Guidebook to 30 varied walks of 3 - 10 miles, in the valley of the Wye, the most scenic river in England and Wales, between Chepstow in the south and Plynlimon. Landscape ranges from open moorland to wooded gorges and is dotted with the sites of Iron Age hillforts and castles. Centres include Ross-on-Wye, Hereford, Hay-on-Wye and Rhayader.
This guidebook includes 30 day walks in the stunning and varied lands of the Wye Valley. From its source on Plynlimon in the Welsh Cambrian mountains, down along the Wales-England border through Hay-on-Why, Hereford and Chepstow to the Severn Estuary.
The routes in this guide are circular, and range in length between 5 and 15km. Every route description is accompanied by an annotated OS map, and includes details on points of interest along the way to enhance your wandering.
The Wye Valley is known for its beauty and wide range of scenery; a walkers' paradise at any time of year. From the high moorland near the source, down through gentle green hills, before diving into the woods and limestone gorge near the sea.
Practical details such as the amount of ascent and timings information are included for every walk, as are details on public transport and parking facilities. Other useful information on the river's history, geology and wildlife ensure that this is an ideal companion to exploring the impressive range of walking the Wye Valley offers.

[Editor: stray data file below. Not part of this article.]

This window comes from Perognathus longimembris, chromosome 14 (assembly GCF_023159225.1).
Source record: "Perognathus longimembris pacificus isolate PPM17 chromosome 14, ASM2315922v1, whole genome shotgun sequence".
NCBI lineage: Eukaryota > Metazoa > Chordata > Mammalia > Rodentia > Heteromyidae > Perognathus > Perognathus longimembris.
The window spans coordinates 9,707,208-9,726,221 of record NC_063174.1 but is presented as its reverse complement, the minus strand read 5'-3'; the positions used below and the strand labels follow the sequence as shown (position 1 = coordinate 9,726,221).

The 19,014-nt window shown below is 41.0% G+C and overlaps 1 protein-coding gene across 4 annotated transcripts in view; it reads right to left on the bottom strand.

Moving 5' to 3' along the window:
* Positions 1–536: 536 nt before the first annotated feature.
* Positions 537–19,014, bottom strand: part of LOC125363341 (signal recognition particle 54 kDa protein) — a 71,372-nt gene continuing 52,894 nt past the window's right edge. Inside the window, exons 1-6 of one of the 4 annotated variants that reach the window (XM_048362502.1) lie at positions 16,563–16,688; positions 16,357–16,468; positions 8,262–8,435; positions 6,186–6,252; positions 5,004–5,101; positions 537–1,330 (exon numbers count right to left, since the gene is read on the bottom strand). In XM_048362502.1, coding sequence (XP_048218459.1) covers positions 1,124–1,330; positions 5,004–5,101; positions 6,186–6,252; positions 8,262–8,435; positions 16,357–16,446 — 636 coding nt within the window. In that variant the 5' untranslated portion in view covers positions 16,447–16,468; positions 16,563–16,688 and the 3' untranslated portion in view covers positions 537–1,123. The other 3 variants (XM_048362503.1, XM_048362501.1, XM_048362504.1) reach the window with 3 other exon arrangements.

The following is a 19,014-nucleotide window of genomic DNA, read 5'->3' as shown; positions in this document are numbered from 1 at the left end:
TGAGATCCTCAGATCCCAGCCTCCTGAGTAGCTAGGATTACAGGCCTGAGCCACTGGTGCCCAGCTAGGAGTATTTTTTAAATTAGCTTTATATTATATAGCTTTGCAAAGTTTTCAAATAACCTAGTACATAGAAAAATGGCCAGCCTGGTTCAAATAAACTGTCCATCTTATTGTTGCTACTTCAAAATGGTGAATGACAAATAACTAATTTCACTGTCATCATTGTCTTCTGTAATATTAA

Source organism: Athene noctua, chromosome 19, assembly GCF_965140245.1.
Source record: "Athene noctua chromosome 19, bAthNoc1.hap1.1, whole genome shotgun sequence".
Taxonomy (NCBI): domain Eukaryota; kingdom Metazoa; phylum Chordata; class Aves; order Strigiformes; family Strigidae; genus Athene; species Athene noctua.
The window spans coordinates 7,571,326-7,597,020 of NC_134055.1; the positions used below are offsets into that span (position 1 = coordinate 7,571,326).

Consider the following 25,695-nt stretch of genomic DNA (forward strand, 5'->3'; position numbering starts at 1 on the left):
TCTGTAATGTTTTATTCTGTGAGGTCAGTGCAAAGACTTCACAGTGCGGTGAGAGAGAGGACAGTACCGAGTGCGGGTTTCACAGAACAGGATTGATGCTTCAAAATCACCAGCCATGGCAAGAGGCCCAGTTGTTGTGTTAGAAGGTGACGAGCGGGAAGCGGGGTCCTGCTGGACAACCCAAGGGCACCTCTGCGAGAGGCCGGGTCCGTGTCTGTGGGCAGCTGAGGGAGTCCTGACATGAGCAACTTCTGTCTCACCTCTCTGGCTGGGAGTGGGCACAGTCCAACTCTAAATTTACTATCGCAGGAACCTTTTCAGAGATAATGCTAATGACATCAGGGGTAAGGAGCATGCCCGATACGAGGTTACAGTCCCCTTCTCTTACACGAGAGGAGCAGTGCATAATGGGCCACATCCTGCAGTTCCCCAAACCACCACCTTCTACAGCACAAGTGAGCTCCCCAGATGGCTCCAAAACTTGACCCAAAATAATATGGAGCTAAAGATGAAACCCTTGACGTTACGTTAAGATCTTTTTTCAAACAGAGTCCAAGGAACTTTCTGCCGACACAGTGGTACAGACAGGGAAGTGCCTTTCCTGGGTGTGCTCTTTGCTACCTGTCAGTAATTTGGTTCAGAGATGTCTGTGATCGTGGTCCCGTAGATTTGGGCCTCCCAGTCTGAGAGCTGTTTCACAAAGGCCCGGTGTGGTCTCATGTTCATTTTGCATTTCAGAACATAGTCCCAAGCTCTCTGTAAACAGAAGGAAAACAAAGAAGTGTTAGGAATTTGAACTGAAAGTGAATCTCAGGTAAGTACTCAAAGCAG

all walks can be enjoyed in any season, although care needs to be taken on the mountain and moorland walks in the upper valley in winter; risk of winter flooding between Hereford and Monmouth
Chepstow, Monmouth, Ross-on-Wye, Hereford, Hay-on-Wye, Builth Wells and Rhayader
a number of the walks, especially in the upper valley, require good navigational skills and (in one or two cases) a degree of stamina
- Must See
spectacular river scenery, with huge meanders and a classic limestone gorge; soaring moorlands in the 'green desert' of md-Wales; ancient routes including part of the iconic Monks' Trod; Palaeolithic bone caves and Neolithic burial chambers; and border castles, Tintern Abbey and industrial archaeology